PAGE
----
The upgrade process was itself quite painless – took a good amount of time to download on my 2 Mbps connection, but the installation itself took around 1.5 hours. There were a few updates including one for the touchpad, and they installed without much fuss either. I also updated the NVIDIA graphics drivers to the Windows 10 version.

The OS itself is quite easy to use and I find the interface an improvement over Windows 7 and agree with my most¬†read reviewers. Compared to Windows 8\8.1 that I’ve used intermittently over the last few years, the experience is definitely a marked improvement particularly on laptops.

The overall experience is pretty much as it was in Windows 7 for me as there are not that many useful Windows Store apps yet, and the laptop is without a touchscreen to make use of full screen apps. The improvements to Explorer, Task Manager and rest of the OS are of course welcome, but would definitely have not been a compelling reason to upgrade were it not free. Cortana has unfortunately not yet released for India, and some of the newer security features require newer hardware.

Having used a MacBook Air for over a year and a half now, I do find some of the new features like multiple desktops quite useful but the experience is hampered by the poor touchpad. Then of course there is the HDD vs SSD performance chasm that puts a big dampener on the Windows usage. If you are eligible for an update, don’t hesitate to pull the trigger (unless you have some incompatible components of course). I’ve also signed up for the¬†Insider builds for some more excitement and quicker access to new features.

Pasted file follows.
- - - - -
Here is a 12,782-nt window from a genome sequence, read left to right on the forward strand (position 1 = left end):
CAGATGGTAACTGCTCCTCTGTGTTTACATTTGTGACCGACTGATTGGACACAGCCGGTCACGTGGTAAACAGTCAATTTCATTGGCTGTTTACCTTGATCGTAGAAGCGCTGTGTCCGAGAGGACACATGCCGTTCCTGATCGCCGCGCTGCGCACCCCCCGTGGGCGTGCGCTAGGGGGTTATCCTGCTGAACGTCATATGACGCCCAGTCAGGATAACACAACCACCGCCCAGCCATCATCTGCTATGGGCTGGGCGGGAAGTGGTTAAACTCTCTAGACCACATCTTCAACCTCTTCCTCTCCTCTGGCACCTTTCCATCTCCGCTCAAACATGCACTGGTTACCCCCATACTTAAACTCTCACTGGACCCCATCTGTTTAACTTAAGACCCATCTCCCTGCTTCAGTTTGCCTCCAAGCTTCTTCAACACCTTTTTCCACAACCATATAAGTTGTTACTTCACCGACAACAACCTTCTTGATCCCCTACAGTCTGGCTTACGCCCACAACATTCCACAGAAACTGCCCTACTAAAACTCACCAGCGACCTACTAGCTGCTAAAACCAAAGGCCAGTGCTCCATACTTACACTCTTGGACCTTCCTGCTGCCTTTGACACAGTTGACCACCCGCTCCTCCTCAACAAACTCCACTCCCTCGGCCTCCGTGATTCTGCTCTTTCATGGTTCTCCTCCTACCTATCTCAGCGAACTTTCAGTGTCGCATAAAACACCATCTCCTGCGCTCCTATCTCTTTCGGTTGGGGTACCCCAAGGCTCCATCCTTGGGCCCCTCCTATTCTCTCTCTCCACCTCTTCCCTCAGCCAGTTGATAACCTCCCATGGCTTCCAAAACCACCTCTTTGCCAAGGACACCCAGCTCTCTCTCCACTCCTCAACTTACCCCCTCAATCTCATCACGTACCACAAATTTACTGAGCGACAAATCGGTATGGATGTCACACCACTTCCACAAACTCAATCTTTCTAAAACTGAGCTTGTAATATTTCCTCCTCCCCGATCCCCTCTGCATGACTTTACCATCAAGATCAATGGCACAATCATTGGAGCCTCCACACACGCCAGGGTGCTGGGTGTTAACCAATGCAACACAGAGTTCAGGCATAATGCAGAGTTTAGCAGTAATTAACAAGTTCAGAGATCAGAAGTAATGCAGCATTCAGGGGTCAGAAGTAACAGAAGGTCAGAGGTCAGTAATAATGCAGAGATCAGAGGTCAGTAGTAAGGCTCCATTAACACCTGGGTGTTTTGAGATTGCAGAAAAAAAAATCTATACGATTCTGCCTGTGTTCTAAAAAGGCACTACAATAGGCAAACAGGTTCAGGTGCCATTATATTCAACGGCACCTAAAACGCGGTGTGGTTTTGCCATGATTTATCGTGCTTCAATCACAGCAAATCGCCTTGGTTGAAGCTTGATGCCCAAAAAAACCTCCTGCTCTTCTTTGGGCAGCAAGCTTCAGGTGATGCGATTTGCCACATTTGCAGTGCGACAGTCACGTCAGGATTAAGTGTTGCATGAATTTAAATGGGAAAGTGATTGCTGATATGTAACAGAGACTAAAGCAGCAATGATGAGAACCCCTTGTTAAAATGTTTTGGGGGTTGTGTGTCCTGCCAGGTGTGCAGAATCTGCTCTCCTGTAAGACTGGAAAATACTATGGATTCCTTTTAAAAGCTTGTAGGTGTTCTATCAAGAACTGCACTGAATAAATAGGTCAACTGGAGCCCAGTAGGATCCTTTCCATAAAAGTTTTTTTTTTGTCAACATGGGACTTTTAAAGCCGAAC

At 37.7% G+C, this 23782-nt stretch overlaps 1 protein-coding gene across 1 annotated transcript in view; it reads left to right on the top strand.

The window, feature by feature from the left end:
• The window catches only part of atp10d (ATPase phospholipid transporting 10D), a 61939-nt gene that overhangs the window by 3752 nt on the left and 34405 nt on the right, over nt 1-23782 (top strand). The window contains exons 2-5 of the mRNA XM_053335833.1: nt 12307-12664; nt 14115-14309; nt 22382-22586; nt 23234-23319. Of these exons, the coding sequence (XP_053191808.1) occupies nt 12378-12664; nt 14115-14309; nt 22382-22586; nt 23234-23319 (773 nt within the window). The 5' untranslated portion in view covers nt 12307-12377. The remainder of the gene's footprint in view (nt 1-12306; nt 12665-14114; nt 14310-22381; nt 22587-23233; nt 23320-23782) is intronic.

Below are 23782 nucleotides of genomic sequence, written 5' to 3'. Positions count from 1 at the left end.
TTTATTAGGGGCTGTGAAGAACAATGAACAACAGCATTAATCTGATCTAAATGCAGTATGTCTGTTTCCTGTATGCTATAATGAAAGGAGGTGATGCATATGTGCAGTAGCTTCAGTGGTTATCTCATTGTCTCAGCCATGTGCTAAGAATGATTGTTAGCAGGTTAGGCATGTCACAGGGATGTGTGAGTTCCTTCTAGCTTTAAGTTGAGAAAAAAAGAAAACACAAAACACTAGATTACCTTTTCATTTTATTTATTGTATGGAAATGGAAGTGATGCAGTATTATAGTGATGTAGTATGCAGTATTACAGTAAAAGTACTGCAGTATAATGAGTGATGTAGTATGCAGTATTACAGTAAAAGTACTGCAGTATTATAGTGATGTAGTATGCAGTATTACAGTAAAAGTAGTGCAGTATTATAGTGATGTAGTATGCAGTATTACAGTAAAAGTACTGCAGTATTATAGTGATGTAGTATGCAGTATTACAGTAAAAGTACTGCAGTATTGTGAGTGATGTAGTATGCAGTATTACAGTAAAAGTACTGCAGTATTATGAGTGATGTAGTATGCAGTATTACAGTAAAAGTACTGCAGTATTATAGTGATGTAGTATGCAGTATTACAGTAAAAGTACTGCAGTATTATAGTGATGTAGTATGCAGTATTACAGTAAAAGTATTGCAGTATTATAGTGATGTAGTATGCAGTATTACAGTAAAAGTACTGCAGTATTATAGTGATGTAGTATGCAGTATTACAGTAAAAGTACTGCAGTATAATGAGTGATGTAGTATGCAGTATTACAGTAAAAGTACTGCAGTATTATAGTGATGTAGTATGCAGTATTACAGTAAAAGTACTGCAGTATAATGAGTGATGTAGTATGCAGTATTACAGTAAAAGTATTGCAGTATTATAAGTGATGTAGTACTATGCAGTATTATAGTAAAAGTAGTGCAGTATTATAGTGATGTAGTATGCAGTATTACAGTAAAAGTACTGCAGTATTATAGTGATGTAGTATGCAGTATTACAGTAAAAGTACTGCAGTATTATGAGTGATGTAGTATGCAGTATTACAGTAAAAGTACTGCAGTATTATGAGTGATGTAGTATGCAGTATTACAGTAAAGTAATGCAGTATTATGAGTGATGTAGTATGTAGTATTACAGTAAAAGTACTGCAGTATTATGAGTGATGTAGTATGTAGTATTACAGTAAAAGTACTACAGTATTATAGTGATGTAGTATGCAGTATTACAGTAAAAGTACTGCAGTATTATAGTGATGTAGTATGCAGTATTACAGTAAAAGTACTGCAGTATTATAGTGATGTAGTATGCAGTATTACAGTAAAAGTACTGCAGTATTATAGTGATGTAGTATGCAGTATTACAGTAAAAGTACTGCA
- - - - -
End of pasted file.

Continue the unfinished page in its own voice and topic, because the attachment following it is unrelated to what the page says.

The next few months should be interesting with the touch versions of Office for Windows being released and the next generation of Intel processors showing up in devices. Maybe a compelling time for an update…

HP Omen, Spectre x360 and Pavilion launch hands-on

HP had their launch event in Mumbai for the Omen, Spectre x360 and refreshed Pavilion series earlier this week, and I managed to get some hands-on time with the laptops. The new partnership with Bang & Olufsen for the speakers and sound system was one of the highlights of the launch, now that Beats is owned by Apple.